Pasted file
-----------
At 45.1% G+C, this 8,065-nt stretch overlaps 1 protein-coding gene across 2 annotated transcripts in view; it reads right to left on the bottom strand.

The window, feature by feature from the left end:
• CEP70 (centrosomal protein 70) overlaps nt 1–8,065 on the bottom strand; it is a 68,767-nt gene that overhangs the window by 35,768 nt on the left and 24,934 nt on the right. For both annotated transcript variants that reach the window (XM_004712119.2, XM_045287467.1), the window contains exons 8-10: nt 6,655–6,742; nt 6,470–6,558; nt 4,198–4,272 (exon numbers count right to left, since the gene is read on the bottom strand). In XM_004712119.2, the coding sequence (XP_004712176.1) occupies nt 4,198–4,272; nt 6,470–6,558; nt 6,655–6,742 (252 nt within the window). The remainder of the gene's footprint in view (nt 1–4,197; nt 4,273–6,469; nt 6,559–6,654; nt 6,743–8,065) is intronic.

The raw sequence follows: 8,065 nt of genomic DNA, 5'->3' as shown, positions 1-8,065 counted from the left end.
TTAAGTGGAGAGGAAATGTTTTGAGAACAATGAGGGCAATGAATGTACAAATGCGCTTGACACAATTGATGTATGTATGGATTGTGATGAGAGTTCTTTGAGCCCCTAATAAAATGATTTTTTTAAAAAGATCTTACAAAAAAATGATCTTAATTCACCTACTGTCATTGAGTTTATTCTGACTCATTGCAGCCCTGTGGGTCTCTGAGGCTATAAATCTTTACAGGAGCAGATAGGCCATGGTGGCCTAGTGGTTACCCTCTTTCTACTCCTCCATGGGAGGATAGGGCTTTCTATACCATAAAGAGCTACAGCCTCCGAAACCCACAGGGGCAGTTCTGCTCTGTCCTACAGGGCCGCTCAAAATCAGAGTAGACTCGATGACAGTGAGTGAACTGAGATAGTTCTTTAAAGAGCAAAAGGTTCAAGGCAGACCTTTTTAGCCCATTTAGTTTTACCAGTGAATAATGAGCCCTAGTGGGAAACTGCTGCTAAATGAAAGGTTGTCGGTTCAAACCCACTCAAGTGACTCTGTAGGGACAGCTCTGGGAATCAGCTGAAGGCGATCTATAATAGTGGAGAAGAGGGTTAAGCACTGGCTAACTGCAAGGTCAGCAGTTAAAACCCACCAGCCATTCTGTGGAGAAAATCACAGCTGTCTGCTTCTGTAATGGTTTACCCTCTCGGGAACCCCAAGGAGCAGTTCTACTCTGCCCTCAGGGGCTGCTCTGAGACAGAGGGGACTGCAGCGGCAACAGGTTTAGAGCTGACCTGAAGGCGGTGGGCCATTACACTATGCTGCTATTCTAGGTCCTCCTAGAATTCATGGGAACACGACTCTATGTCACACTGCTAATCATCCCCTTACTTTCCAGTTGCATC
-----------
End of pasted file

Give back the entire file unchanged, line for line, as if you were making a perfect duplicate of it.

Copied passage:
At 45.1% G+C, this 8,065-nt stretch overlaps 1 protein-coding gene across 2 annotated transcripts in view; it reads right to left on the bottom strand.

The window, feature by feature from the left end:
• CEP70 (centrosomal protein 70) overlaps nt 1–8,065 on the bottom strand; it is a 68,767-nt gene that overhangs the window by 35,768 nt on the left and 24,934 nt on the right. For both annotated transcript variants that reach the window (XM_004712119.2, XM_045287467.1), the window contains exons 8-10: nt 6,655–6,742; nt 6,470–6,558; nt 4,198–4,272 (exon numbers count right to left, since the gene is read on the bottom strand). In XM_004712119.2, the coding sequence (XP_004712176.1) occupies nt 4,198–4,272; nt 6,470–6,558; nt 6,655–6,742 (252 nt within the window). The remainder of the gene's footprint in view (nt 1–4,197; nt 4,273–6,469; nt 6,559–6,654; nt 6,743–8,065) is intronic.

The raw sequence follows: 8,065 nt of genomic DNA, 5'->3' as shown, positions 1-8,065 counted from the left end.
TTAAGTGGAGAGGAAATGTTTTGAGAACAATGAGGGCAATGAATGTACAAATGCGCTTGACACAATTGATGTATGTATGGATTGTGATGAGAGTTCTTTGAGCCCCTAATAAAATGATTTTTTTAAAAAGATCTTACAAAAAAATGATCTTAATTCACCTACTGTCATTGAGTTTATTCTGACTCATTGCAGCCCTGTGGGTCTCTGAGGCTATAAATCTTTACAGGAGCAGATAGGCCATGGTGGCCTAGTGGTTACCCTCTTTCTACTCCTCCATGGGAGGATAGGGCTTTCTATACCATAAAGAGCTACAGCCTCCGAAACCCACAGGGGCAGTTCTGCTCTGTCCTACAGGGCCGCTCAAAATCAGAGTAGACTCGATGACAGTGAGTGAACTGAGATAGTTCTTTAAAGAGCAAAAGGTTCAAGGCAGACCTTTTTAGCCCATTTAGTTTTACCAGTGAATAATGAGCCCTAGTGGGAAACTGCTGCTAAATGAAAGGTTGTCGGTTCAAACCCACTCAAGTGACTCTGTAGGGACAGCTCTGGGAATCAGCTGAAGGCGATCTATAATAGTGGAGAAGAGGGTTAAGCACTGGCTAACTGCAAGGTCAGCAGTTAAAACCCACCAGCCATTCTGTGGAGAAAATCACAGCTGTCTGCTTCTGTAATGGTTTACCCTCTCGGGAACCCCAAGGAGCAGTTCTACTCTGCCCTCAGGGGCTGCTCTGAGACAGAGGGGACTGCAGCGGCAACAGGTTTAGAGCTGACCTGAAGGCGGTGGGCCATTACACTATGCTGCTATTCTAGGTCCTCCTAGAATTCATGGGAACACGACTCTATGTCACACTGCTAATCATCCCCTTACTTTCCAGTTGCATC